–          you have a duty to the person whose peril you caused
–          is the P within the zone of danger of the D’s activity if the D is negligent  (foreseeably affect the P if the D is negligent)
–          when determining whether a duty is owed:
o   foreseeability of harm to the plaintiff
o   degree of certainty that the risk can cause injury
o   closeness of connection between defendants conduct and injury suffered
o   moral blame
o   policy of preventing harm
o   extend of burden on the defendant
–          Why does the court look at duty?
o   Matter of law (court gets to decide)
o   Don’t have to satisfy the rest of the elements
o   All other elements are arguably met
–          Duty to warn usually comes up with specific threats to specific victims
–          Default rule (unless displaced): Take the amount of precautions that would be taken by a reasonably prudent person acting under similar circumstances
o   Standard of care is always the reasonable person under the circumstances
§  Standard of care remains the same but the degree or level of care varies with the circumstances
§  Objective standard of care (same for every person)
§  Exceptions: superior skill/intelligence of D (elevated); actors physical characteristics when relevant (i.e. reasonably prudent blind man)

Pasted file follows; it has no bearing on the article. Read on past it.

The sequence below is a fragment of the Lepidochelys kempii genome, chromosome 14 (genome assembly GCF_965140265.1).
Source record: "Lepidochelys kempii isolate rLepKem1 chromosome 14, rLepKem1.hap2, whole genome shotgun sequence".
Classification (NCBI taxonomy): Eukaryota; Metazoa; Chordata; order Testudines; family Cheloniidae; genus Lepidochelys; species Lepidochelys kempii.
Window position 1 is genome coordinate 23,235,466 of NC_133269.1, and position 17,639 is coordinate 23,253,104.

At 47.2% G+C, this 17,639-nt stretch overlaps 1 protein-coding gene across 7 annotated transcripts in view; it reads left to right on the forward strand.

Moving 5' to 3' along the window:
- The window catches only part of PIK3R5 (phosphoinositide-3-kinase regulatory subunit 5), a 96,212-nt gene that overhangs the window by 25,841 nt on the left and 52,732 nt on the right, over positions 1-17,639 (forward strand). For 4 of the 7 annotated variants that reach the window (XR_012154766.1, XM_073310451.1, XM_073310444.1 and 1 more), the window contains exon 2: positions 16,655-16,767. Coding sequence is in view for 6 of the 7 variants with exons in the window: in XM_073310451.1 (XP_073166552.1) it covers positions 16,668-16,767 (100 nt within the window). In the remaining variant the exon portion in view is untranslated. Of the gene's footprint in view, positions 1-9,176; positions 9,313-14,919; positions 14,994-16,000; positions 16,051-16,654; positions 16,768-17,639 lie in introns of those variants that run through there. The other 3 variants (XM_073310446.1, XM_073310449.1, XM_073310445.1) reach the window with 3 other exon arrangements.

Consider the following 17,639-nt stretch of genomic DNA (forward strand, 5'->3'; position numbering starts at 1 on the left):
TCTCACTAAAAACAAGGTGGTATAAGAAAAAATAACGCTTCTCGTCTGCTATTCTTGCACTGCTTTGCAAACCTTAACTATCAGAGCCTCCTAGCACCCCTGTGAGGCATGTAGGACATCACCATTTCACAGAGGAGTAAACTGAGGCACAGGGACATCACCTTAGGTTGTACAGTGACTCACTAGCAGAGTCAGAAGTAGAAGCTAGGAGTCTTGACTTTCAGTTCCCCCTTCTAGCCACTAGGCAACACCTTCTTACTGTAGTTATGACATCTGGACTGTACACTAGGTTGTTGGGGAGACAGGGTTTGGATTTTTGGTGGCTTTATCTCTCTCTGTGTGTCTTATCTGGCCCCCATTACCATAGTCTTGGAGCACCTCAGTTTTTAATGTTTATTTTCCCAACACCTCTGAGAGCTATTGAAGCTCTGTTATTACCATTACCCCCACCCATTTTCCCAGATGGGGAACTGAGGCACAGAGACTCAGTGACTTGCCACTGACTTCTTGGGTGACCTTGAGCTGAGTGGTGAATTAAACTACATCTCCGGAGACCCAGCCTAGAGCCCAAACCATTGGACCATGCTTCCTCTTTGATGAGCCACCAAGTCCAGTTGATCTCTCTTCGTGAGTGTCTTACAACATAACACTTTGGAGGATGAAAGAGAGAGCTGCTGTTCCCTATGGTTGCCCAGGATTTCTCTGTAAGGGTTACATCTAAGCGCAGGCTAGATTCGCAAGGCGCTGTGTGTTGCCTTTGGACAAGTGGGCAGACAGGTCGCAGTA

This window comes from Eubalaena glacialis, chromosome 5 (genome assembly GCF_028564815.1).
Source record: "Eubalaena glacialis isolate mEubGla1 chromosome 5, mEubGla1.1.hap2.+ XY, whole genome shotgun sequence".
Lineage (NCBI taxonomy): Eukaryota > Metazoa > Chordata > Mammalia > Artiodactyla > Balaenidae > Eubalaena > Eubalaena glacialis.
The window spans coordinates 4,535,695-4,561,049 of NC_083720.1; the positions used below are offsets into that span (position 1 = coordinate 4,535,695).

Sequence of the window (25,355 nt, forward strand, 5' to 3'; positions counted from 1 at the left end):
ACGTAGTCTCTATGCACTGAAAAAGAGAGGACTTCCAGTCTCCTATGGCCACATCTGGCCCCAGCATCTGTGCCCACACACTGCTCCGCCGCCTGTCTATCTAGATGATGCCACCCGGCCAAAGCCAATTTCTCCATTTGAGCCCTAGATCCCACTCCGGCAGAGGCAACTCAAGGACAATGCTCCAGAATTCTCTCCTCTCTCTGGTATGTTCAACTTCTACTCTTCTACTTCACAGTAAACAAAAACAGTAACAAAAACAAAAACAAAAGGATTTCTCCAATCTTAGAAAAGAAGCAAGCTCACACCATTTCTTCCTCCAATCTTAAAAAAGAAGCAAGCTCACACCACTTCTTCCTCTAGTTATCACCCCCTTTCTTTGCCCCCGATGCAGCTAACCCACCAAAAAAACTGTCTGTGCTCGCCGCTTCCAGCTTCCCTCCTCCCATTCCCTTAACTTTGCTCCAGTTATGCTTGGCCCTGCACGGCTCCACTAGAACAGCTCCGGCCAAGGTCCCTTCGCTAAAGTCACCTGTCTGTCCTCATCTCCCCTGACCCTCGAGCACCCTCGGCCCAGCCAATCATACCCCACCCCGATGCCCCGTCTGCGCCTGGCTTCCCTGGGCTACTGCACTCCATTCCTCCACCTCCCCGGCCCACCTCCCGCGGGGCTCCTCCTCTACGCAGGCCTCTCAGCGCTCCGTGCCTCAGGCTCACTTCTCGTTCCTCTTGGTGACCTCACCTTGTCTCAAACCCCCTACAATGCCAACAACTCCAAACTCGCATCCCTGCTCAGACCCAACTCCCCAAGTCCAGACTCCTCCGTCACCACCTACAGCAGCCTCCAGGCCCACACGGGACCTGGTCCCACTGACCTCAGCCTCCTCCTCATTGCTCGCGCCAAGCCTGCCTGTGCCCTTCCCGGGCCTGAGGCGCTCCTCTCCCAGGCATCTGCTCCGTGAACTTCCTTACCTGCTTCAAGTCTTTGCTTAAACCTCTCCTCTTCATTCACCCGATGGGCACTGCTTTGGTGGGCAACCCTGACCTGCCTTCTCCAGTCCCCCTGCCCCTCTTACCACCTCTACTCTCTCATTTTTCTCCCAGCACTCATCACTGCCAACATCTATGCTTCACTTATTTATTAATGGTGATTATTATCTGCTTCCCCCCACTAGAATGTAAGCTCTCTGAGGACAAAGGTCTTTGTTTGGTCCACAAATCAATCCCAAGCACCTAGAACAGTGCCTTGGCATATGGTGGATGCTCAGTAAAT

–          special duty scenarios
o   children: standard of care for a child under 18 is to behave like a child of similar age, experience and intelligence acting under similar circumstances (subjective standard)
–          no duty to rescue (duty to rescue those whose peril you cause)
–          foreseeability determines the range of duty (except when it gets cut off)
–          foreseeable that harm will be caused if a lawyer is negligent
o   economic loss
I.                   Obligation to Assist others
–          you have a duty to rescue when you are responsible for causing the peril
      Yania v. Bigan (two men building a trench; trench floods)
o   At issue here: Duty to rescue
o   Must assume that Bigan caused the harm to Yania in order to assign damages
o   If Yania simply jumped in to the trench then Bigan has no duty to rescue him
–          Exceptions:
o   Special relationship exception
§  what creates a special relationship that might create an obligation?